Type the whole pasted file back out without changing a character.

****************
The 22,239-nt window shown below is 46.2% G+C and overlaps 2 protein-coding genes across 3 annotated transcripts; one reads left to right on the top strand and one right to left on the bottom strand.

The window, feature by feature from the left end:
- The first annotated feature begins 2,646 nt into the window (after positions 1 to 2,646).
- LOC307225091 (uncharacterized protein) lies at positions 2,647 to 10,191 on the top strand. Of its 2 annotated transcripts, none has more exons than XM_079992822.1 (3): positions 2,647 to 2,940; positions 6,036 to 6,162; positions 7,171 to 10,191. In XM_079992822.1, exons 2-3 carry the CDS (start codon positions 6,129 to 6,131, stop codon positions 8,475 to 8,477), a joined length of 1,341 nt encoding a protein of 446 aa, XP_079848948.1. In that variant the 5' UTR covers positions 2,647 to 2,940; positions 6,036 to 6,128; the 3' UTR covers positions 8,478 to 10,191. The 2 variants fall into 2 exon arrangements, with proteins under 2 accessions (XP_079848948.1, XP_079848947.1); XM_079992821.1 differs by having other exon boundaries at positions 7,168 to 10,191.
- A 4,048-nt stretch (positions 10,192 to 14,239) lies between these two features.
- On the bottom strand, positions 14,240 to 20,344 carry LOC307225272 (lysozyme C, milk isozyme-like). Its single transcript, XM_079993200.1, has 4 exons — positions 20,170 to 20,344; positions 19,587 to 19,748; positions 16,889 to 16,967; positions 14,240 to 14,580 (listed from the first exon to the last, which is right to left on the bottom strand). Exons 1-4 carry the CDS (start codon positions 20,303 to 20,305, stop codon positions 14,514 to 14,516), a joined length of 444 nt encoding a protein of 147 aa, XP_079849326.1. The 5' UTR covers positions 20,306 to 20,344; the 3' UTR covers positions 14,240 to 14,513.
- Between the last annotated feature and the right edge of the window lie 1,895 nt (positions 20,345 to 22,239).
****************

The 22,239-nt window shown below is 46.2% G+C and overlaps 2 protein-coding genes across 3 annotated transcripts; one reads left to right on the top strand and one right to left on the bottom strand.

The window, feature by feature from the left end:
- The first annotated feature begins 2,646 nt into the window (after positions 1 to 2,646).
- LOC307225091 (uncharacterized protein) lies at positions 2,647 to 10,191 on the top strand. Of its 2 annotated transcripts, none has more exons than XM_079992822.1 (3): positions 2,647 to 2,940; positions 6,036 to 6,162; positions 7,171 to 10,191. In XM_079992822.1, exons 2-3 carry the CDS (start codon positions 6,129 to 6,131, stop codon positions 8,475 to 8,477), a joined length of 1,341 nt encoding a protein of 446 aa, XP_079848948.1. In that variant the 5' UTR covers positions 2,647 to 2,940; positions 6,036 to 6,128; the 3' UTR covers positions 8,478 to 10,191. The 2 variants fall into 2 exon arrangements, with proteins under 2 accessions (XP_079848948.1, XP_079848947.1); XM_079992821.1 differs by having other exon boundaries at positions 7,168 to 10,191.
- A 4,048-nt stretch (positions 10,192 to 14,239) lies between these two features.
- On the bottom strand, positions 14,240 to 20,344 carry LOC307225272 (lysozyme C, milk isozyme-like). Its single transcript, XM_079993200.1, has 4 exons — positions 20,170 to 20,344; positions 19,587 to 19,748; positions 16,889 to 16,967; positions 14,240 to 14,580 (listed from the first exon to the last, which is right to left on the bottom strand). Exons 1-4 carry the CDS (start codon positions 20,303 to 20,305, stop codon positions 14,514 to 14,516), a joined length of 444 nt encoding a protein of 147 aa, XP_079849326.1. The 5' UTR covers positions 20,306 to 20,344; the 3' UTR covers positions 14,240 to 14,513.
- Between the last annotated feature and the right edge of the window lie 1,895 nt (positions 20,345 to 22,239).